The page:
I’m currently programming a who’s online for leads at work, and was having lots of difficulty in getting the results I needed to properly display the most recent activity.
We have three tables that need to be looked up due to the way the schema was designed. The primary table is a user_log table that stores all actions that a user performed along with a timestamp. However, this log table does not include any user information aside from a user_id. So, to get the information about a user, we need to join that user_id to the user_id in a users table.
But, here’s where it gets really messed up – the users table doesn’t contain the information we need. Instead, it has a contact_id field in the users table, which must be then joined to a contacts table.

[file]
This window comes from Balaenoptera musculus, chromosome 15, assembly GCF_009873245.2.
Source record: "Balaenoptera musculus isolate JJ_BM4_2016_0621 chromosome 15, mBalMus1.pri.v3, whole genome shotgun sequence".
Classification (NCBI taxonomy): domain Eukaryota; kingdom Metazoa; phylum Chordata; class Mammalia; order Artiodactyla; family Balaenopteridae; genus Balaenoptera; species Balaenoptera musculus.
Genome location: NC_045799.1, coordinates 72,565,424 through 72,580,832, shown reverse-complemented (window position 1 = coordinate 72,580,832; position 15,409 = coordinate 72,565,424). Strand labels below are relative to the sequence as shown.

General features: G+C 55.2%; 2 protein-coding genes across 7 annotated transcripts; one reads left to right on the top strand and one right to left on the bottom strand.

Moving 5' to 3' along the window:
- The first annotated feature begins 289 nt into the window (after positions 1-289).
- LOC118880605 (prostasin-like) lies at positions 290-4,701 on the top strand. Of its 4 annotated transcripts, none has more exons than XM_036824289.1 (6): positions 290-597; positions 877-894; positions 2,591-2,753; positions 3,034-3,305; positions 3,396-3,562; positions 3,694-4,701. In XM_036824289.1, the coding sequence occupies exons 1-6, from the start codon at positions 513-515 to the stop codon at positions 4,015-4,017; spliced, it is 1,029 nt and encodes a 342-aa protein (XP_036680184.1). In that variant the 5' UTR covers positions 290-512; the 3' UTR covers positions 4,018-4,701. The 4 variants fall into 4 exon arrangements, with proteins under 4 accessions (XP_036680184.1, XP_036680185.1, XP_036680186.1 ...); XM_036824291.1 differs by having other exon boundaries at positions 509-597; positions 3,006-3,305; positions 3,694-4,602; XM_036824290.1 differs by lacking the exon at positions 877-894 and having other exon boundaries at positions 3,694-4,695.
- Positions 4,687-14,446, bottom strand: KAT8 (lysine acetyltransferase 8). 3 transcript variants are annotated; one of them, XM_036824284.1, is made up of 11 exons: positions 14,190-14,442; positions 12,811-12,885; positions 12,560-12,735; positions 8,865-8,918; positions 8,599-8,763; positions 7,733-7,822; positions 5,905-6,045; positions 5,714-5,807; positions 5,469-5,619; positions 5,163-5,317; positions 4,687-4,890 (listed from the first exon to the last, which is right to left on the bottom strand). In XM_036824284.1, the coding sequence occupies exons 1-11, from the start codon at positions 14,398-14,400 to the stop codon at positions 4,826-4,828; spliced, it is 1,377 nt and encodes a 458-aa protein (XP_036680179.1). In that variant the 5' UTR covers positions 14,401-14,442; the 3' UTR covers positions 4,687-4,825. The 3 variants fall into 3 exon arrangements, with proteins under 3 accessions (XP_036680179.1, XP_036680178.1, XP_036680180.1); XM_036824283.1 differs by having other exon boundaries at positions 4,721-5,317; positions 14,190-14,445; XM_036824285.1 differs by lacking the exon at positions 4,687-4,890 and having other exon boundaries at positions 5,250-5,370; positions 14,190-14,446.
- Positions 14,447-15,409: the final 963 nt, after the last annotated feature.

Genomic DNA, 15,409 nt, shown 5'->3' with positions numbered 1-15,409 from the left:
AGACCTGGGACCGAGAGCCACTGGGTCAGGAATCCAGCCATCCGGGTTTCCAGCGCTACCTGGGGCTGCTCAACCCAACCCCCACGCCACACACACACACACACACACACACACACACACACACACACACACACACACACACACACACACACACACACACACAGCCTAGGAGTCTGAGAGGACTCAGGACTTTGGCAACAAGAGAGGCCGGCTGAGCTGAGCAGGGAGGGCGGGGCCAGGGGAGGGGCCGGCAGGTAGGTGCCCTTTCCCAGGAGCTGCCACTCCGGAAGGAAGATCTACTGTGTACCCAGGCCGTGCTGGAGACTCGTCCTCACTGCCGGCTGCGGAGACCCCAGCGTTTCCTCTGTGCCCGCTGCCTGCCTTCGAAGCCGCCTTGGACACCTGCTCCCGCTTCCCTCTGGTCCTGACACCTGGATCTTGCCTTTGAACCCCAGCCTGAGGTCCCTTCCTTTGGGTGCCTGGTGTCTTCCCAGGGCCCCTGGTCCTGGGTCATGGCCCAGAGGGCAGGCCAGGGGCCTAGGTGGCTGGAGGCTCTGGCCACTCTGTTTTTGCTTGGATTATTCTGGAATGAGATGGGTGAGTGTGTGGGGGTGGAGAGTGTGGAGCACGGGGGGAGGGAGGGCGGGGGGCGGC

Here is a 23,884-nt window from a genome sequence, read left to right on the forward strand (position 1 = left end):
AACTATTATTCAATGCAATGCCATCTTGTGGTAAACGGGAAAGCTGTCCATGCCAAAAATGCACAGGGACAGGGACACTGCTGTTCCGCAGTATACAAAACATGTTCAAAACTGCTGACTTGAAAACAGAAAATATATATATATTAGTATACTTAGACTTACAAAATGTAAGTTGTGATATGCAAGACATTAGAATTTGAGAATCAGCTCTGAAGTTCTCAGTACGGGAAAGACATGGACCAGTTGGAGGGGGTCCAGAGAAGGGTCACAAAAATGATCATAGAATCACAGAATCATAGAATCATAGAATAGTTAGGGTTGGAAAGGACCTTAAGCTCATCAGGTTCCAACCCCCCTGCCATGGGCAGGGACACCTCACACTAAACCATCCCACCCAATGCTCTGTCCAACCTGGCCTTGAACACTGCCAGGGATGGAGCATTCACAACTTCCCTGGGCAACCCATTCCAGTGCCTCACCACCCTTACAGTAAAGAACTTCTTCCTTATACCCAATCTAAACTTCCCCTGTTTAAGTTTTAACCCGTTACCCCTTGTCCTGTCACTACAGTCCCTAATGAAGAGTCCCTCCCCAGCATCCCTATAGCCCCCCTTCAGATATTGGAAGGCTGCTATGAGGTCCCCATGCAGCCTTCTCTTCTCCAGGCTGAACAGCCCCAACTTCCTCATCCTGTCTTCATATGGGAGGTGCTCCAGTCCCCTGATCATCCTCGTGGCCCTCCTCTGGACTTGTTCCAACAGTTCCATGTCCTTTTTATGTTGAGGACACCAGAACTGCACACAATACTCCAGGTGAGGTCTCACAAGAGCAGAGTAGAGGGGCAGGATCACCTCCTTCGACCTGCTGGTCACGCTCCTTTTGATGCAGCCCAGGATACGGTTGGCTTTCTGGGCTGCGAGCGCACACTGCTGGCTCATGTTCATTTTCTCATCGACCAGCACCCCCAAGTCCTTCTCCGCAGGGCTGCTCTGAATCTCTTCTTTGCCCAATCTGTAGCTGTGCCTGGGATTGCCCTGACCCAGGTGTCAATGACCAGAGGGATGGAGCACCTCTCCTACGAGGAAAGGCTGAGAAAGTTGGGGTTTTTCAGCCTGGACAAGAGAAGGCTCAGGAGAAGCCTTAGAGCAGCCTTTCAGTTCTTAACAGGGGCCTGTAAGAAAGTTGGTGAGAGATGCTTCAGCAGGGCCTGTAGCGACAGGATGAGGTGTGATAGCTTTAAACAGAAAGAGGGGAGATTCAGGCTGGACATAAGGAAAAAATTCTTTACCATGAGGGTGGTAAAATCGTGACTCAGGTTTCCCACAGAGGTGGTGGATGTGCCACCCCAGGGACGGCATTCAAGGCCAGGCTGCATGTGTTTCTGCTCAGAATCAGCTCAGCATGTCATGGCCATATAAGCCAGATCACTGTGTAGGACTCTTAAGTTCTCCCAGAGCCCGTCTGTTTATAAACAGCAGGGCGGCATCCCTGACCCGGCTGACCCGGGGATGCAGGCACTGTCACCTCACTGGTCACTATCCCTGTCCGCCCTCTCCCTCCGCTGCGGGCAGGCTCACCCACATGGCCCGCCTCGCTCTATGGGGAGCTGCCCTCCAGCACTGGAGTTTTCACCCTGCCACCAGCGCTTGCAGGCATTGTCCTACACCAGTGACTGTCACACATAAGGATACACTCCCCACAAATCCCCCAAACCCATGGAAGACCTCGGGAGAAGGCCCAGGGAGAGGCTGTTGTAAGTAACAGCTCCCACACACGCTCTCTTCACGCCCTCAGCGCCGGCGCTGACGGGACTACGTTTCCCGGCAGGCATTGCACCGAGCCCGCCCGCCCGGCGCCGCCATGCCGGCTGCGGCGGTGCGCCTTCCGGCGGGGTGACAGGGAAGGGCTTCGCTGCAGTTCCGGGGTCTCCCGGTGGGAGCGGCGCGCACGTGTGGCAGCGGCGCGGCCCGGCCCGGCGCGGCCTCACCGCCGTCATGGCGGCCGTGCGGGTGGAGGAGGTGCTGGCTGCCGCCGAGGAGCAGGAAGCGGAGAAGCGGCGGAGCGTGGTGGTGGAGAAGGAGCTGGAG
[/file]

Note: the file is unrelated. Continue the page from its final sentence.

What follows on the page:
So it goes like this:
.. WHERE user_log.user_id = users.user_id AND users.contact_id = contacts.contact_id
Yeah, three tables just to get contact information.
I was finding that the standard SQL Distinct/Group By keywords were proving ineffective in getting the results I needed, which would be to just give me one user_id and the most recent created timestamp in the user_log table. Instead, I was getting multiple rows for the same user_id.
Fortunately, I found out about analytic functions in Oracle, which helped me isolate out unique user_ids and get the latest timestamp for that user by using ROW_NUMBER( ) where the sequence_number = 1 (giving me the topmost result for each user_id).
The best explanation I can give about the common aggregation functions that most people tend to use like SUM(), AVG(), etc vs analytic functions is:
Assume you have a set of rows.
The aggregation function will take that set of rows and output only one row with the results, while an analytic function will output that set of rows with the results appended.
The analytic functions do not have to work this way, but it’s useful for performing ranking analysis or sorting rows into individual sets of results.